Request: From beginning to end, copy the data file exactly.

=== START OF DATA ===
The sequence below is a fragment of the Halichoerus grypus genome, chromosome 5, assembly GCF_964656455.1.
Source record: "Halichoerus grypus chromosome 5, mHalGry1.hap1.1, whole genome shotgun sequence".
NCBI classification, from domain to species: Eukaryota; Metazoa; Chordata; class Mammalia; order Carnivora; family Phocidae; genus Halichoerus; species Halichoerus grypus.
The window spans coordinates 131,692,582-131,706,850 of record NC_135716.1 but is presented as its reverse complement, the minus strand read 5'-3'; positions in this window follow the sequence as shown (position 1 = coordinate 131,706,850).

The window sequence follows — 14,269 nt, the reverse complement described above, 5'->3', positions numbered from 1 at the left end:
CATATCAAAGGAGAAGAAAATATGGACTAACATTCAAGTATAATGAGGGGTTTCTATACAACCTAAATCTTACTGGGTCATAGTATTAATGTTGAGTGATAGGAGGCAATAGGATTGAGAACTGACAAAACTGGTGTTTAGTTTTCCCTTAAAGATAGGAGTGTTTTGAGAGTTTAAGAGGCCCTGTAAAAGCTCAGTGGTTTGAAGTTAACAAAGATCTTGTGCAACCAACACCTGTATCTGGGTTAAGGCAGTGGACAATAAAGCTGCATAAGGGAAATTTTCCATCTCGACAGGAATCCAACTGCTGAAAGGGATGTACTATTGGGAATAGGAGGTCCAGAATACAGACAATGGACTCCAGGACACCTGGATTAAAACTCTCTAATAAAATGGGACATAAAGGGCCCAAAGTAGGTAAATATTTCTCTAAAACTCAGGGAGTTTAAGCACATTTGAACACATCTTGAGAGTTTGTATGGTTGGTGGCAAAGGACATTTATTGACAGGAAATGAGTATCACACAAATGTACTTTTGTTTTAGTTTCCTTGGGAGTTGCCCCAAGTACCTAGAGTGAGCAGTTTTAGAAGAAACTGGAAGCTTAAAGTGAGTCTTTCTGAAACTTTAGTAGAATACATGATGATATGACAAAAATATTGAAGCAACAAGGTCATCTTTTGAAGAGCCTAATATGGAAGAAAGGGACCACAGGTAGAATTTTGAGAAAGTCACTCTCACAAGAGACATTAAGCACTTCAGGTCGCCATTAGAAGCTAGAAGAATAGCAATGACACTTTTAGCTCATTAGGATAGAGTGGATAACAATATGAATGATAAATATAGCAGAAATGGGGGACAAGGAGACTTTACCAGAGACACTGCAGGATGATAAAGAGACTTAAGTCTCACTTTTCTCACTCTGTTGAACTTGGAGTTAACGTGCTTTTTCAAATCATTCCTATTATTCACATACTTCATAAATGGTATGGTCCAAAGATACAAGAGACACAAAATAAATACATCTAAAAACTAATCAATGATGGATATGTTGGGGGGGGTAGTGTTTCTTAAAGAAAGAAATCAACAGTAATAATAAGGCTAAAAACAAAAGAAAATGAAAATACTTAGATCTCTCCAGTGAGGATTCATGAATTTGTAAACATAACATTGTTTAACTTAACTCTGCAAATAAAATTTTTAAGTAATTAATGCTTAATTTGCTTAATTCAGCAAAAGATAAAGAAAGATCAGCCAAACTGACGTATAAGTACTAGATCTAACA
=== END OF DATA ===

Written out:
The sequence below is a fragment of the Halichoerus grypus genome, chromosome 5, assembly GCF_964656455.1.
Source record: "Halichoerus grypus chromosome 5, mHalGry1.hap1.1, whole genome shotgun sequence".
NCBI classification, from domain to species: Eukaryota; Metazoa; Chordata; class Mammalia; order Carnivora; family Phocidae; genus Halichoerus; species Halichoerus grypus.
The window spans coordinates 131,692,582-131,706,850 of record NC_135716.1 but is presented as its reverse complement, the minus strand read 5'-3'; positions in this window follow the sequence as shown (position 1 = coordinate 131,706,850).

The window sequence follows — 14,269 nt, the reverse complement described above, 5'->3', positions numbered from 1 at the left end:
CATATCAAAGGAGAAGAAAATATGGACTAACATTCAAGTATAATGAGGGGTTTCTATACAACCTAAATCTTACTGGGTCATAGTATTAATGTTGAGTGATAGGAGGCAATAGGATTGAGAACTGACAAAACTGGTGTTTAGTTTTCCCTTAAAGATAGGAGTGTTTTGAGAGTTTAAGAGGCCCTGTAAAAGCTCAGTGGTTTGAAGTTAACAAAGATCTTGTGCAACCAACACCTGTATCTGGGTTAAGGCAGTGGACAATAAAGCTGCATAAGGGAAATTTTCCATCTCGACAGGAATCCAACTGCTGAAAGGGATGTACTATTGGGAATAGGAGGTCCAGAATACAGACAATGGACTCCAGGACACCTGGATTAAAACTCTCTAATAAAATGGGACATAAAGGGCCCAAAGTAGGTAAATATTTCTCTAAAACTCAGGGAGTTTAAGCACATTTGAACACATCTTGAGAGTTTGTATGGTTGGTGGCAAAGGACATTTATTGACAGGAAATGAGTATCACACAAATGTACTTTTGTTTTAGTTTCCTTGGGAGTTGCCCCAAGTACCTAGAGTGAGCAGTTTTAGAAGAAACTGGAAGCTTAAAGTGAGTCTTTCTGAAACTTTAGTAGAATACATGATGATATGACAAAAATATTGAAGCAACAAGGTCATCTTTTGAAGAGCCTAATATGGAAGAAAGGGACCACAGGTAGAATTTTGAGAAAGTCACTCTCACAAGAGACATTAAGCACTTCAGGTCGCCATTAGAAGCTAGAAGAATAGCAATGACACTTTTAGCTCATTAGGATAGAGTGGATAACAATATGAATGATAAATATAGCAGAAATGGGGGACAAGGAGACTTTACCAGAGACACTGCAGGATGATAAAGAGACTTAAGTCTCACTTTTCTCACTCTGTTGAACTTGGAGTTAACGTGCTTTTTCAAATCATTCCTATTATTCACATACTTCATAAATGGTATGGTCCAAAGATACAAGAGACACAAAATAAATACATCTAAAAACTAATCAATGATGGATATGTTGGGGGGGGTAGTGTTTCTTAAAGAAAGAAATCAACAGTAATAATAAGGCTAAAAACAAAAGAAAATGAAAATACTTAGATCTCTCCAGTGAGGATTCATGAATTTGTAAACATAACATTGTTTAACTTAACTCTGCAAATAAAATTTTTAAGTAATTAATGCTTAATTTGCTTAATTCAGCAAAAGATAAAGAAAGATCAGCCAAACTGACGTATAAGTACTAGATCTAACA